At this time of year many people will read, or will have read in their presence, the following verses:
- Matthew 1:23 Behold, the virgin shall conceive and bear a son, and they shall call his name Immanuel (which means, God with us).
- Isaiah 7:14: Therefore the Lord himself will give you a sign. Behold, the virgin shall conceive and bear a son, and shall call his name Immanuel.
Matthew 1:23 is of course a quote from Isaiah 7:14. Have you ever read all of Isaiah 7 and 8? The context is fascinating! Ahaz, king of Judah, has heard that Syria and Israel are planning to join forces and attack Judah. Ahaz isn't a good king, but Jehovah isn't ready for Judah to be destroyed, so the prophet Isaiah goes to him with a message.
Isaiah tells Ahaz to ask for a sign, but Ahaz doesn't think it's a good idea to ask God for signs. Isaiah says "He's going to give you one, anyway!" Then comes the famous prophecy. Isaiah goes on to say (verse 16) " before the boy knows how to refuse the evil and choose the good, the land whose two kings you dread will be deserted." So a child will be born and before he's old enough to know right from wrong, Syria and Israel will not even exist as kingdoms any more!
But the story continues in chapter 8. There, in verses 3 and 4, we see " 3 And I went to the prophetess, and she conceived and bore a son. Then the Lord said to me, 'Call his name Maher-shalal-hash-baz; 4 for before the boy knows how to cry ‘My father’ or ‘My mother,’ the wealth of Damascus and the spoil of Samaria will be carried away before the king of Assyria.'"
Are you familiar with this? There, right in the next chapter, the prophecy is fulfilled! But wait! Was Isaiah's wife a virgin? Are there two virgin births in the Bible? Here's where it gets tricky.
I've discussed before how most of our Old Testament translations use the Masoretic Hebrew text as their source. The English Standard Version deviates from this in the case of Deuteronomy 32 because the Qumron text (aka "the Dead Sea Scrolls"), which are older, show the Septuagint (Greek language text used in the first century, which Jesus would have read from) to be correct. Well, Isaiah 7:14 is a place where every English version uses the Septuagint. The reason? That's what Matthew quoted. The actual Hebrew word in Isaiah 7:14 is almah, which means "young woman" (and possibly one that has never had a child). So Isaiah's wife wasn't a virgin, she was simply a young woman!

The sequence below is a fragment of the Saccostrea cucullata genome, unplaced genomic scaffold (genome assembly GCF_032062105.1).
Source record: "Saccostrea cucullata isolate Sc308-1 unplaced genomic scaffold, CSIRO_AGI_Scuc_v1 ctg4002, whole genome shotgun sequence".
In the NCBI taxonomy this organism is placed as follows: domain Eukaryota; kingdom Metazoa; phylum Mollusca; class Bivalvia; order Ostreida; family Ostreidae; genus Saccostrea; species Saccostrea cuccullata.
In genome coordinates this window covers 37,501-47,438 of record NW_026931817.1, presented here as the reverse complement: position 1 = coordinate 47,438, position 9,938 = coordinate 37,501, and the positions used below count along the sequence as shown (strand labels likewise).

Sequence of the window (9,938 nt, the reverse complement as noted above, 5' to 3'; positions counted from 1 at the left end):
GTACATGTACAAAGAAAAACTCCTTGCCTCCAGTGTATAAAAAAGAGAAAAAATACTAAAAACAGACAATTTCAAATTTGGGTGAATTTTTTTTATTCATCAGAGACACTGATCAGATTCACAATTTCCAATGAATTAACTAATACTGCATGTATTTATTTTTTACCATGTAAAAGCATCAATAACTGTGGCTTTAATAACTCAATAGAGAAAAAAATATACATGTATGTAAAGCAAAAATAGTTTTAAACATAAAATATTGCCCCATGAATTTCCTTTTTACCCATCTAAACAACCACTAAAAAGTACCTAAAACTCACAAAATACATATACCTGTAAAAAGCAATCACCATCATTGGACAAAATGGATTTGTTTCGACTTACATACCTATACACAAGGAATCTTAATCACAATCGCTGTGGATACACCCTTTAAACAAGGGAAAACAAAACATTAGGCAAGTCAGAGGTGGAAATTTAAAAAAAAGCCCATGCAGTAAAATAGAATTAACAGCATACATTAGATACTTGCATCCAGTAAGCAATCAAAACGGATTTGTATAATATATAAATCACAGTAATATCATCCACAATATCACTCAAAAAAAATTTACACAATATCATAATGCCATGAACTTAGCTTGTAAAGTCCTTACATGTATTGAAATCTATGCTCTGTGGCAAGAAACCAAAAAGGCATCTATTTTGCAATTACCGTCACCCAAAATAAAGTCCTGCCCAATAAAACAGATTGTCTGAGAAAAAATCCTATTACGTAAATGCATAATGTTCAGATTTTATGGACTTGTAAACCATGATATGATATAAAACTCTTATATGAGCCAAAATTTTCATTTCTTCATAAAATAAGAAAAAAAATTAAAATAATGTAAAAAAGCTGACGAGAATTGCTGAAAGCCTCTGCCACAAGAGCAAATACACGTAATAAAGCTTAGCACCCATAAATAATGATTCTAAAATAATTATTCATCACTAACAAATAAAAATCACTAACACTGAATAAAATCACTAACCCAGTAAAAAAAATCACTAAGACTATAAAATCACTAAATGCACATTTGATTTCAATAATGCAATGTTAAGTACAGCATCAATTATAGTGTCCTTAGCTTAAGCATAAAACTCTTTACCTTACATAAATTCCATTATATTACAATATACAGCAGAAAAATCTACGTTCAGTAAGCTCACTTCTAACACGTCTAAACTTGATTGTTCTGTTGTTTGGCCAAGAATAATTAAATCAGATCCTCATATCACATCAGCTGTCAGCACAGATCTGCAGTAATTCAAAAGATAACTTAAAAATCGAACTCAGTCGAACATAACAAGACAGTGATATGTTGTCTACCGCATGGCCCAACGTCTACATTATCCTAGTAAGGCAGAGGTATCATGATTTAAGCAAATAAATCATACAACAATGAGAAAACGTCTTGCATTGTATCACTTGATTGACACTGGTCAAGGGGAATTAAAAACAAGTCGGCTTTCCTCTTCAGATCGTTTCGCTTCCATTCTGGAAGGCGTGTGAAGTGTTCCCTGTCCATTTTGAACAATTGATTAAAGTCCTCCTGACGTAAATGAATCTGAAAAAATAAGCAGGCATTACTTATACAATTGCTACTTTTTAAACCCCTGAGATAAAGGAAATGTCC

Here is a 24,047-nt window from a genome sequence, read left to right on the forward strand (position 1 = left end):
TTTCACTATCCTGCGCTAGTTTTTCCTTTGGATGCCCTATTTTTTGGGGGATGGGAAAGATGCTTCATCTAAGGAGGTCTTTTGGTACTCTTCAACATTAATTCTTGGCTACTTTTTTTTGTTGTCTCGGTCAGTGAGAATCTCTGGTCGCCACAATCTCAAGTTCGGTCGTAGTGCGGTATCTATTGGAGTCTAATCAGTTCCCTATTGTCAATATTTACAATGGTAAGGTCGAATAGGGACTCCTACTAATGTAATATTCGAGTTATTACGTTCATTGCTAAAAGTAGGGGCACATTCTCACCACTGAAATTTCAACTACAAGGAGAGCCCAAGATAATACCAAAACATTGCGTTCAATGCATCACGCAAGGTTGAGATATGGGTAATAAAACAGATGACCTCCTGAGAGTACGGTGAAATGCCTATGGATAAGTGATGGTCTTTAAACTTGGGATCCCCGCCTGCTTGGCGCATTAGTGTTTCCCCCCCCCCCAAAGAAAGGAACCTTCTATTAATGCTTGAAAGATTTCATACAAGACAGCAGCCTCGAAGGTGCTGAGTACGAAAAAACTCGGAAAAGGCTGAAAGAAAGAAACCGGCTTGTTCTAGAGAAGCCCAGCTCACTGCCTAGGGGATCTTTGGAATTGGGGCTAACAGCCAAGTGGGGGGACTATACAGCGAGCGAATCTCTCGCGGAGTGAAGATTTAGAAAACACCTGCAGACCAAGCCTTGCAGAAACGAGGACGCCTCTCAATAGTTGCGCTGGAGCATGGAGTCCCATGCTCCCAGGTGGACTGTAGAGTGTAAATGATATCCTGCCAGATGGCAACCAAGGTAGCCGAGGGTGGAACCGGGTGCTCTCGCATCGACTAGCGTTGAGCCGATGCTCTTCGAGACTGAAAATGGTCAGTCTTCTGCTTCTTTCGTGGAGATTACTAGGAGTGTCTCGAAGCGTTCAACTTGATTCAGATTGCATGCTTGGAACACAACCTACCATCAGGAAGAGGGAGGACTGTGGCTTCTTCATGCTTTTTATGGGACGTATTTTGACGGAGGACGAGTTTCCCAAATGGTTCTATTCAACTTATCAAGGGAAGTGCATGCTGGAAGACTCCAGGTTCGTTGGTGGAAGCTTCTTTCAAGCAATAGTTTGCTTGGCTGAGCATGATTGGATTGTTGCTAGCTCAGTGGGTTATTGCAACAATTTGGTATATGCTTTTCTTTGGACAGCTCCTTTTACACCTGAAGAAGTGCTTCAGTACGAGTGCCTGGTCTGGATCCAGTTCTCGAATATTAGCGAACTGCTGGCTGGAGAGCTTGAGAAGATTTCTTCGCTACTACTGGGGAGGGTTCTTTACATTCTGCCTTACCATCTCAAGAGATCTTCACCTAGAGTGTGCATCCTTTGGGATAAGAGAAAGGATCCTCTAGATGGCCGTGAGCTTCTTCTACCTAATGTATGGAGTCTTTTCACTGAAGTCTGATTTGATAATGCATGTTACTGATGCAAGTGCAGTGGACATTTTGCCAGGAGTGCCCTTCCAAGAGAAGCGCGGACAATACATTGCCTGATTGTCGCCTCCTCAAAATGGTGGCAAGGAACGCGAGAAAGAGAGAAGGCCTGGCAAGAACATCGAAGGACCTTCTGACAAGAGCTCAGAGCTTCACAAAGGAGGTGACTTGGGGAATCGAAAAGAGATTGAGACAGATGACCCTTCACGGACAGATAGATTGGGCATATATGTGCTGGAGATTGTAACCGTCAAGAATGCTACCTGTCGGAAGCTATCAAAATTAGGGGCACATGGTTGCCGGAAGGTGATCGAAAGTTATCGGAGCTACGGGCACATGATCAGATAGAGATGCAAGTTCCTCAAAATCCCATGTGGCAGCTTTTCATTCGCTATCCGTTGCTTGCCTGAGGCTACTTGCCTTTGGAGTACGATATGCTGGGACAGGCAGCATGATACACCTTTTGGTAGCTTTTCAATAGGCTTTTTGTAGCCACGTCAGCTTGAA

But wait again! Why, then, does Matthew say "virgin"? If you read the Wikipedia link in the last paragraph, you'll see that the Septuagint used the word parthenos, which means "virgin." But that Greek word changed meaning over time, as words do. It was probably a perfectly good word translation when the Septuagint originated, but over time the meaning changed from "young woman who has never had a child" to "virgin."
So there was never a prophecy that a virgin would be with child, but by the first century the Jews read this with the new meaning of the word and thought it must be about the messiah, since no virgin had ever borne a child. Somehow they ignored the context -- all of Isaiah 7 and 8 -- which shows the prophecy to have already been fulfilled. It couldn't have been fulfilled in their view, because they knew that Isaiah "went in" to his wife.
"Ah!" you say, "but what about chapter 9?"
"6For to us a child is born,
to us a son is given;
and the government shall be upond his shoulder,
and his name shall be callede
Wonderful Counselor, Mighty God,
Everlasting Father, Prince of Peace.
7Of the increase of his government and of peace
there will be no end,
on the throne of David and over his kingdom,
to establish it and to uphold it
with justice and with righteousness
from this time forth and forevermore. "
This indeed seems to be speaking of a messiah who will lead Judah to become a power and to create peace forever. But keep reading:
"8The Lord has sent a word against Jacob,
and it will fall on Israel;
9and all the people will know,
Ephraim and the inhabitants of Samaria,
who say in pride and in arrogance of heart:
10“The bricks have fallen,
but we will build with dressed stones;
the sycamores have been cut down,
but we will put cedars in their place.”
11But the Lord raises the adversaries of Rezin against him,
and stirs up his enemies.
12The Syrians on the east and the Philistines on the west
devour Israel with open mouth.
For all this his anger has not turned away,
and his hand is stretched out still."
It's still referring to the fall of Israel, only a few years from the time the sign is given. Judah was to have a messiah who would bring peace. Israel and Syria would fall, Judah would rise, and no-one would ever defeat them. Well, Israel and Syria did, indeed, disappear, but Judah never became independent, and the child born to the prophet never turned out to be a messiah. Judah became subject to Greece, then to Rome, and later (ironically, after the one Christians believe to be the messiah came) they ceased to exist, as well.
Matthew 1:23 is the most foundational verse of the Gospel, the reason Christians in the first century (and today!) believed that Jesus was the messiah. (Actually, that's backwards. The story that Jesus was born of a virgin likely came about because people already believed that he was the messiah: Because they expected the messiah to be born of a virgin, a story arose about Mary and the Holy Spirit.) Yet the idea is predicated upon a word whose meaning had changed over the centuries. There is no Old Testament prophecy that the messiah would be born of a virgin... the whole foundation of Christianity is based on a mistaken belief by first century Jews. It's no wonder that today's Jews don't accept Jesus as the messiah... he doesn't fit what they find in their scriptures.
Do you still believe this story is about Jesus? If so, why?